18 June 2010
Sense of direction hard-wired into brain
by Kate Melville
First suggested by 18th century philosopher Immanuel Kant, University College scientists now have empirical evidence for the theory that a pre-wired spatial framework exists in mammalian brains. The new findings may help researchers in fields as diverse as neurology, robotics and artificial intelligence.
Published in the journal Science, the new study reveals that the brain's representations of place and direction appear extremely early in an animal's development, seemingly independently of any experience of the world.
In the study, the researchers monitored the activation, or "firing," of three different types of spatial neurons in the brains of rats, specifically in the hippocampus. As the hippocampus in humans plays a crucial role in long-term memory for events and spatial navigation, understanding its development tells us to what extent our ability to remember (and find our way) depends on innate factors and learning.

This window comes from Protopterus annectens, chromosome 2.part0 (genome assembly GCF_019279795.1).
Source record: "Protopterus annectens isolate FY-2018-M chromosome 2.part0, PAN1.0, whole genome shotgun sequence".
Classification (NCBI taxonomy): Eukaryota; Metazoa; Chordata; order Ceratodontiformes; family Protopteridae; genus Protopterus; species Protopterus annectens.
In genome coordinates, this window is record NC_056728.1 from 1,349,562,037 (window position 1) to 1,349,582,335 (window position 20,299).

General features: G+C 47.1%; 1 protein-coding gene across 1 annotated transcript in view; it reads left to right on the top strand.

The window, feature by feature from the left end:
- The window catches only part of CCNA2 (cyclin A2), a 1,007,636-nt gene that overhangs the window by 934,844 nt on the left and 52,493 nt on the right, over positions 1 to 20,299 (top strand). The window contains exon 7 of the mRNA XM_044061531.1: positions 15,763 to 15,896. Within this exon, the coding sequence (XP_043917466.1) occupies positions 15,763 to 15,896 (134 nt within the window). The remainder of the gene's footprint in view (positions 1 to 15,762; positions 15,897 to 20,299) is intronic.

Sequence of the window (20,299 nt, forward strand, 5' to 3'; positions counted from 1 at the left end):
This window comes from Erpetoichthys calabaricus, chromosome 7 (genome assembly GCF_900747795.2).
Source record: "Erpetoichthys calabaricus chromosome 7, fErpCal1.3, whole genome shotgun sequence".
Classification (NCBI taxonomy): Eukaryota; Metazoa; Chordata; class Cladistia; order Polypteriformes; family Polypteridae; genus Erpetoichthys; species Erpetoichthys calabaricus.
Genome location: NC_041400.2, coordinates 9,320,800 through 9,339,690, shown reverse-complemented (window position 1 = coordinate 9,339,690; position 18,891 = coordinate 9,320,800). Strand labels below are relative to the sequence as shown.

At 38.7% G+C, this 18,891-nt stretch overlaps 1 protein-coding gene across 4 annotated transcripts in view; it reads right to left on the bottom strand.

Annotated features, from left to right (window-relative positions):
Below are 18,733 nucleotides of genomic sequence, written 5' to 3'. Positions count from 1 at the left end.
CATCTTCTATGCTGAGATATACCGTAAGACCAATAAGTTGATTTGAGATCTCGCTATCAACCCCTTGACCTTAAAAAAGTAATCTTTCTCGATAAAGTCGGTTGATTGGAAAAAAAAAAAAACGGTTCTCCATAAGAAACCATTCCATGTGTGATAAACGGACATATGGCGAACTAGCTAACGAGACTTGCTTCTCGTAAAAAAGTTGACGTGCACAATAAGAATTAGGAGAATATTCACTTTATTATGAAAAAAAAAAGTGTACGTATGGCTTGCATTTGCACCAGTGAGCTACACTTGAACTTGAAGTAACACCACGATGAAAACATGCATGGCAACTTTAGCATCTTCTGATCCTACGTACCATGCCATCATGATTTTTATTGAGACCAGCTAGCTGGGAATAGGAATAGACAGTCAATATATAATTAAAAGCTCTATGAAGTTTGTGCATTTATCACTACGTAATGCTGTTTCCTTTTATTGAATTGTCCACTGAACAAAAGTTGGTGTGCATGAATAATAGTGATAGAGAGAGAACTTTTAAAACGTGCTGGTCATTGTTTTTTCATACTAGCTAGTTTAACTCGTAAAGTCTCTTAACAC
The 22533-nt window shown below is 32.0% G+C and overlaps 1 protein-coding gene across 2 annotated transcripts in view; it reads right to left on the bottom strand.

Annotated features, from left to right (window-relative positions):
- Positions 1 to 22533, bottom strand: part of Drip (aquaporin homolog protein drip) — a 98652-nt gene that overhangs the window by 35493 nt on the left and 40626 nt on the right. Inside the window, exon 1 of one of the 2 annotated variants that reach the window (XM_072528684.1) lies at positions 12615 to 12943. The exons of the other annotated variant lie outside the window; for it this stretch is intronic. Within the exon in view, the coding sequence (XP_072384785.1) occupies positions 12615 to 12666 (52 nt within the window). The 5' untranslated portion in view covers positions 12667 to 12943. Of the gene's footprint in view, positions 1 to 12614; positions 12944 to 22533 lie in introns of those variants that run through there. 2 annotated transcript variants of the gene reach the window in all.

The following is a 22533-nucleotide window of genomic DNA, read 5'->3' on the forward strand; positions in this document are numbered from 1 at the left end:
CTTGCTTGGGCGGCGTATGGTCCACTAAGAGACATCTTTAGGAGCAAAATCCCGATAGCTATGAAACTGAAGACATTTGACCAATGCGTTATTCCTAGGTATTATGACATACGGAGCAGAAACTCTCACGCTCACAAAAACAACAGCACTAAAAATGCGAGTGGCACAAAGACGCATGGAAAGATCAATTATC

"The question of how we acquire knowledge of the outside world and form our sense of place in it is one that has challenged both scientists and philosophers for centuries," said researcher Francesca Cacucci.
Cacucci and fellow researchers found that the directional signals, which allow an animal to know which way it is facing, are already at adult levels as soon as they can be measured in newborn rats. Sense of place is also present early, but improves with age. Representations of distance appear a few days later.
"Given that we have found that some aspects of the spatial representation come into play so early, within two weeks of birth, we think that space could be a sense that is developed independently of any experience; rather than growing out of experience of the world, it could provide a conceptual framework for experience in the first place," concluded co-researcher John O'Keefe.
Source: University College London